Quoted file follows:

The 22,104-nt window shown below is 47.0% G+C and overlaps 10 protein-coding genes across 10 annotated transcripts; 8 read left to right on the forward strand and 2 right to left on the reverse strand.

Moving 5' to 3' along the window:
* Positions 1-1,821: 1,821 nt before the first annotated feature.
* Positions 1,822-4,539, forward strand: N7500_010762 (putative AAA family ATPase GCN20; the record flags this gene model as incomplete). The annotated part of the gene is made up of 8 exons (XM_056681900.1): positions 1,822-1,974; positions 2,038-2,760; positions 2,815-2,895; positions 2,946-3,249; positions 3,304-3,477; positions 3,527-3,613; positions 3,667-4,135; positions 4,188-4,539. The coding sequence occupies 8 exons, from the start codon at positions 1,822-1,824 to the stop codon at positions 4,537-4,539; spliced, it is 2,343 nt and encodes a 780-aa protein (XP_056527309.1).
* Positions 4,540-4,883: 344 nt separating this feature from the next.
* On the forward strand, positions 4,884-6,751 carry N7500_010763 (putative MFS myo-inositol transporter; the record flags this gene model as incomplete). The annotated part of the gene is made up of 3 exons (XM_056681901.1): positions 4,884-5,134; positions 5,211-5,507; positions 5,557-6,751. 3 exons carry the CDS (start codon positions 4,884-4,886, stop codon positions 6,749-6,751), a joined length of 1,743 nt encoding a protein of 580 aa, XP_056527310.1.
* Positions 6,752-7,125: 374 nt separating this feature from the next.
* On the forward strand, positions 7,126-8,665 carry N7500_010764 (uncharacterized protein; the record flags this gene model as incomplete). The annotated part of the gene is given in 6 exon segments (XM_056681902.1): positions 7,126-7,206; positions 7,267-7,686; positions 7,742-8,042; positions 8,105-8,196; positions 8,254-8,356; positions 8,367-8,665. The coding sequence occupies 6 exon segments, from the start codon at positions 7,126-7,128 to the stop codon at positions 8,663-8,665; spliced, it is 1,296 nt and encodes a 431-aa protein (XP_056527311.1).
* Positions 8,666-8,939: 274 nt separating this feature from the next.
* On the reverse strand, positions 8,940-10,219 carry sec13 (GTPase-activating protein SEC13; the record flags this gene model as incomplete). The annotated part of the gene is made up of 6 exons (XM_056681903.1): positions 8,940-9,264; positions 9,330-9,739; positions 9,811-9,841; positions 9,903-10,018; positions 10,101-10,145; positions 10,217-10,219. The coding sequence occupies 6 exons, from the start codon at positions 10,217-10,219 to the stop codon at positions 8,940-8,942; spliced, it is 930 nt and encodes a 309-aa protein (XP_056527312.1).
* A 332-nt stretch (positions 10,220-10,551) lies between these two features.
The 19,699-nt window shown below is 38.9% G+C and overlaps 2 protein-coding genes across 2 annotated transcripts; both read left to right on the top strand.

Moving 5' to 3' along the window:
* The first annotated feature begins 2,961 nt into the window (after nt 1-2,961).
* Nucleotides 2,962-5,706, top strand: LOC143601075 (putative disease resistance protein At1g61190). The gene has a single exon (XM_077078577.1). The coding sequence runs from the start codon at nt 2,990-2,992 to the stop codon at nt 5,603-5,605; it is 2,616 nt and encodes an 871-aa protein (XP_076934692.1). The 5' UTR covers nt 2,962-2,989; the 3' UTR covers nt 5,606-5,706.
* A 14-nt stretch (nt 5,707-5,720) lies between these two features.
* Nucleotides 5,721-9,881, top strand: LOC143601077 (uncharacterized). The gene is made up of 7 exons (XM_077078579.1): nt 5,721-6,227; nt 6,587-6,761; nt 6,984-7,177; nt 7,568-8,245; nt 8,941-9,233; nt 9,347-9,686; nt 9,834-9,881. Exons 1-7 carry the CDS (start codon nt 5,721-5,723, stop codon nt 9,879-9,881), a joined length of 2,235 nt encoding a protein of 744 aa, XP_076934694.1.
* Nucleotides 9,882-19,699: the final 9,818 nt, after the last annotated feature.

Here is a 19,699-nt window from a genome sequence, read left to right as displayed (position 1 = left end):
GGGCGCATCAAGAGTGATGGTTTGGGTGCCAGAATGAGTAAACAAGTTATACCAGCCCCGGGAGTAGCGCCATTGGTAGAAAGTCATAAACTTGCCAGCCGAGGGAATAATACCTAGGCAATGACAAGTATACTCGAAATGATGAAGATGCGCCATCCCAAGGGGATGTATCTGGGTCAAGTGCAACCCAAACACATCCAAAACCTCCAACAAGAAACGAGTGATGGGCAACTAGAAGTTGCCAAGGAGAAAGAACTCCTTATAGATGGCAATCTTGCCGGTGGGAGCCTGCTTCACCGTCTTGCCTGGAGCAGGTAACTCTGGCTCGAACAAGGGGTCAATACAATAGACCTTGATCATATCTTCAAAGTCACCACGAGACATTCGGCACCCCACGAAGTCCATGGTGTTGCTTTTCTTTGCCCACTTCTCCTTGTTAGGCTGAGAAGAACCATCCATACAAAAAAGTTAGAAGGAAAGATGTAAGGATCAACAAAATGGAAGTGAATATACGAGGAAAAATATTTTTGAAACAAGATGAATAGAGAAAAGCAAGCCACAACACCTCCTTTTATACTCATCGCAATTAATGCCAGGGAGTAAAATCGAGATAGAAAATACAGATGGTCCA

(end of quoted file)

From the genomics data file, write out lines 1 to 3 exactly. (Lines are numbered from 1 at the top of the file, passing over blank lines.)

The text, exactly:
The 22,104-nt window shown below is 47.0% G+C and overlaps 10 protein-coding genes across 10 annotated transcripts; 8 read left to right on the forward strand and 2 right to left on the reverse strand.

Moving 5' to 3' along the window:
* Positions 1-1,821: 1,821 nt before the first annotated feature.